Dr. Lisa Nelson
October 3, 2012
The Crisis in Black Leadership
“The Crisis in Black Leadership” is one of the essays in the book Race Matters written by Cornel West and published in 2001. West is a well-known professor, author, and critic of social issues affecting African Americans. West graduated from two prominent American Universities, Harvard and Princeton. In “The Crisis in Black Leadership”, West carefully discusses the problems and makes compelling arguments as to why there are shortage of genuine black leaders, but his points are not without shortcomings. Although West leadership classifications are well thought out, they are dominated by insinuations and his criticisms. One of such insinuations comes with West's idea of the Black Political Leadership. West was always quick to point out what was lacking in the present day black political leadership, yet he never provides any solution or examples of what he is referring to. An example of this is his description of the “race effacing” managerial leader whom he criticized for trying to reach a large white constituency while keeping a loyal black one (59). Thomas Bradley and Wilson Goodes as model of Black political leaders who tend to embrace progressive development while silencing the prophetic leaders. The argument here is disappointing and confusing because it raises more questions than answers. Why is it wrong to work cooperatively with other races or with the political mainstream? Does he believe or advocate violence as a means of achieving fairness? Another criticism comes against West's definition of “race transcending” prophetic leader”. In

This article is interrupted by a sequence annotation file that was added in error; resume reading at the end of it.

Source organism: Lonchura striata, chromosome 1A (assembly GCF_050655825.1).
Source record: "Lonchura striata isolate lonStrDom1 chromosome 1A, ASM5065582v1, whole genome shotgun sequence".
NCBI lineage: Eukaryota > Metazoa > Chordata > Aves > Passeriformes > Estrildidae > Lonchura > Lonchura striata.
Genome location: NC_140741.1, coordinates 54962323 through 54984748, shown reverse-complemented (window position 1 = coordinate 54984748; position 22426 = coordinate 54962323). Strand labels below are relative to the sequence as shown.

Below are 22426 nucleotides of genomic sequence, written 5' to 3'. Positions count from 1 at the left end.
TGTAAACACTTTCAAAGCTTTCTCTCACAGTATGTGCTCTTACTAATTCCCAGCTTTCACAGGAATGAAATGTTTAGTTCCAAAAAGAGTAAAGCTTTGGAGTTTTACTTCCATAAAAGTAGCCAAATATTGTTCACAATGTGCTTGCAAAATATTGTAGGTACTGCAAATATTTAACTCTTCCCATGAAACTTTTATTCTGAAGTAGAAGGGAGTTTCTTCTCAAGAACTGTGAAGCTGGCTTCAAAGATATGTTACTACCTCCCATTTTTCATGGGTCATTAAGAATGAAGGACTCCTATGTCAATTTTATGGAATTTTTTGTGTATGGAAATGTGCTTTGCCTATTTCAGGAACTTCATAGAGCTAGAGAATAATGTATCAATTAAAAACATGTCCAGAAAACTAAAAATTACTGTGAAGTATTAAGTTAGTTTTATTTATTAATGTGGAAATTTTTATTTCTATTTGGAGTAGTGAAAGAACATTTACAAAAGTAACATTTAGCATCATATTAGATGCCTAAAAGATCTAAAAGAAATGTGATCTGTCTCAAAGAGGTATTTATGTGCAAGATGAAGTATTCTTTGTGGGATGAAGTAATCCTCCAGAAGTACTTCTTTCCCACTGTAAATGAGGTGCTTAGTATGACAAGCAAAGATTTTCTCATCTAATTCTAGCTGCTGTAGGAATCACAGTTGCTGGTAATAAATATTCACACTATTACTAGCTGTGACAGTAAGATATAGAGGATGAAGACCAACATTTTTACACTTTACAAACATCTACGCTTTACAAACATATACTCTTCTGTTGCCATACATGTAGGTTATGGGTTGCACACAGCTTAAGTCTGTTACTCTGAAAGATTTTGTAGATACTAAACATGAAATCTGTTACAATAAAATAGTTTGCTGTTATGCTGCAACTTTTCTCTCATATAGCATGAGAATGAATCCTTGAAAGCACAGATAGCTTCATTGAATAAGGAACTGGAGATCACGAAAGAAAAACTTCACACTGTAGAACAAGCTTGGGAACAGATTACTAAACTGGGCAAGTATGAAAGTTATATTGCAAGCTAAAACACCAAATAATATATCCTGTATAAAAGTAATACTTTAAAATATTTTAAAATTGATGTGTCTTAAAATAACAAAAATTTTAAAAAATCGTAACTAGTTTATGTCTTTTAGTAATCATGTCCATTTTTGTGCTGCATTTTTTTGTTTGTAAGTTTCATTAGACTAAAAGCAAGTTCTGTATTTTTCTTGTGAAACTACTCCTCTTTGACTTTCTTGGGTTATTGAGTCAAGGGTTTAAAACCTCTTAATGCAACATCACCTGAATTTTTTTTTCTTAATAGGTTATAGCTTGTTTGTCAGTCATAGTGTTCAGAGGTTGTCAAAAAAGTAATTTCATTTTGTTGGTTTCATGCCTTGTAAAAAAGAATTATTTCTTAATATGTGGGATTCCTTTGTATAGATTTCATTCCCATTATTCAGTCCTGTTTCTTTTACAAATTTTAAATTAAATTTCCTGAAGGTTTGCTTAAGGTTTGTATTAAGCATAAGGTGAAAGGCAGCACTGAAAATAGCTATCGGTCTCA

his view, Harold Washington was one of this kind of leaders. The description that West offers for this category is “an elected official and prophetic leader with personal integrity and political savvy, moral vision and prudential judgement, courageous defiance and organizational patience”(61). Once again, he has failed to...